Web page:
EU law blamed for British Steel collapse because ministers are banned from stepping in to save firm

BRITISH Steel's collapse is linked to strict EU rules which stopped the Government stepping in, experts have claimed.

The manufacturing giant went into liquidation yesterday after ministers refused to offer the firm an emergency loan.

Business Secretary Greg Clark blamed his decision on the "state aid" laws put in place by the EU.

He told the Commons: "The absence of adequate security, no reasonable prospect that any loan would have been repaid and the shareholder being unwilling to provide a sufficient cash injection itself meant that this did not meet the required legal tests."

British Steel's owner, Greybull Capital, has blamed Brexit for the company's collapse leaving 25,000 workers at risk.

Hardline Remainers also jumped on the tragedy claiming it shows leaving the EU is a mistake.

But experts pointed out that if we had left the EU, the Government would be free to prop up the firm with subsidies.


Simon Boyd, the managing director of Reid Steel who did business with British Steel, said: "It would be an absolute disaster for the UK if British Steel was not supported by the Government.

"It is another appalling example of what membership of the EU has meant for British manufacturing – whereby the government is citing EU state aid rules as a barrier to it being able to prevent the loss of this vital industry, and terrible fallout for local communities that reply upon the business."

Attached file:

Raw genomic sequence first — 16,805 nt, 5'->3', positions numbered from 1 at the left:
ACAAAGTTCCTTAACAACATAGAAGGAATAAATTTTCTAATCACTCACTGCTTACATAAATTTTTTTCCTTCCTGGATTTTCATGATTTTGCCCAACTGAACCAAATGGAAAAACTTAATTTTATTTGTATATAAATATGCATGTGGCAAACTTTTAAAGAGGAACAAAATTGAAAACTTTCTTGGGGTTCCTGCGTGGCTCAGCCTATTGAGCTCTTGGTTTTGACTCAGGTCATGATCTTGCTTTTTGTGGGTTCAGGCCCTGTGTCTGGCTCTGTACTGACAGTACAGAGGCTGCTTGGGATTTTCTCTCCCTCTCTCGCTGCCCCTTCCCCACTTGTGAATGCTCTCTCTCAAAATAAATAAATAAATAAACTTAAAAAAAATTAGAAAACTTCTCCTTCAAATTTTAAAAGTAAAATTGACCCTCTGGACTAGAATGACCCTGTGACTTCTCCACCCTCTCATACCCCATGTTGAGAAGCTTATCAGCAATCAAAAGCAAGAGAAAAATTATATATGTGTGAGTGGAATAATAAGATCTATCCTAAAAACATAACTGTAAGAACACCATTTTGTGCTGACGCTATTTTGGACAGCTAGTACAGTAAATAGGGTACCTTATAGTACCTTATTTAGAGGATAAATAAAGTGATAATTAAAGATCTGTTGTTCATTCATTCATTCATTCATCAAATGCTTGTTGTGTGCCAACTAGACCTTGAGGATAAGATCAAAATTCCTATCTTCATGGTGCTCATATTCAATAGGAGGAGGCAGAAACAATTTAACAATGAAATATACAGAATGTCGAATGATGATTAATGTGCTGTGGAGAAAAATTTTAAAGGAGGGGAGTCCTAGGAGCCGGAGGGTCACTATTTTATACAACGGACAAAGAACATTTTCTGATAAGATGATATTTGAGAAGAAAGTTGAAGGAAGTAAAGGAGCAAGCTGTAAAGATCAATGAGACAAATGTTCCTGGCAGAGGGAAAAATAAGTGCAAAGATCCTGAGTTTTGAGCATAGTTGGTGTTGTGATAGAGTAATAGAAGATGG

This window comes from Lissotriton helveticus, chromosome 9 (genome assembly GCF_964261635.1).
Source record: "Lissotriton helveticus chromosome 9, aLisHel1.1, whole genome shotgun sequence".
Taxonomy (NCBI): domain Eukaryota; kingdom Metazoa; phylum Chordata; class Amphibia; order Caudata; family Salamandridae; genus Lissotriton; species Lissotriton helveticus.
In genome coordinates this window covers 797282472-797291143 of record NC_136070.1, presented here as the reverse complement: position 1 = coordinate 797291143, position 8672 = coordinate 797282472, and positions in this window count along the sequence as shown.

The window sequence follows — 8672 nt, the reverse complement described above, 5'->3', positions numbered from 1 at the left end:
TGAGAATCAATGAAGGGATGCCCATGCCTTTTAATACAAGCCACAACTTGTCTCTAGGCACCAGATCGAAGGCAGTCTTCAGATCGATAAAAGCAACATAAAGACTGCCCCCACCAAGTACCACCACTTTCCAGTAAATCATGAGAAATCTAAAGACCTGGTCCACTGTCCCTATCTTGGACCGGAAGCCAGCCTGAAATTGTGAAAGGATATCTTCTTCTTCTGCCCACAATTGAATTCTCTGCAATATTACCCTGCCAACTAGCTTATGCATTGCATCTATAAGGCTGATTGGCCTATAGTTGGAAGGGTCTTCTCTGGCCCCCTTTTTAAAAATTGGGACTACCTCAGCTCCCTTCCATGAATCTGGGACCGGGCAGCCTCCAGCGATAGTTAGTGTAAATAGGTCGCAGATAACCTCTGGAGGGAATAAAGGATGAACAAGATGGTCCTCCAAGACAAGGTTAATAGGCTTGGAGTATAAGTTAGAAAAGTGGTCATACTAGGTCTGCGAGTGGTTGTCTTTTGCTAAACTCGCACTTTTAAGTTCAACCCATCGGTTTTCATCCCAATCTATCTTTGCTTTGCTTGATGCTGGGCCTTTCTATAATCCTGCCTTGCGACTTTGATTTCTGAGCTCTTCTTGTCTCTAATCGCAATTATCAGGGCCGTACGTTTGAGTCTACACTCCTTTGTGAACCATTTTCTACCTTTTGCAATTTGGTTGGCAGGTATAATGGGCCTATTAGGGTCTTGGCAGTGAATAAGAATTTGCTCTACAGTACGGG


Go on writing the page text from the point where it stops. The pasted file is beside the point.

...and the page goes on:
MEP Patrick O'Flynn added: "Outside the EU the Goverment would be free to make a strategic judgment to offer state aid, should it think that in the national interest."

And crossbench peer Lord Kilclooney added: "Had the UK already left the EU then these legal restrictions would have ceased to exist."

If Britain were outside the EU's customs union, ministers could also slap tariffs on imports of steel from countries like China – just as Donald Trump has done.

Greybull, which bought British Steel for £1 three years ago, has also been accused of letting the company's workers down.

Local MP Simon Clarke blasted: "Greybull have totally failed the people of East Cleveland and my anger with them knows no bounds."

Simon Houchen, the mayor of Tees Valley, called the company "complete sharks" who "expected the taxpayer to cough up while they laughed all the way to the bank".

Unions and receivers are now battling to save the firm's Scunthorpe plant and avoid leaving thousands out of work.

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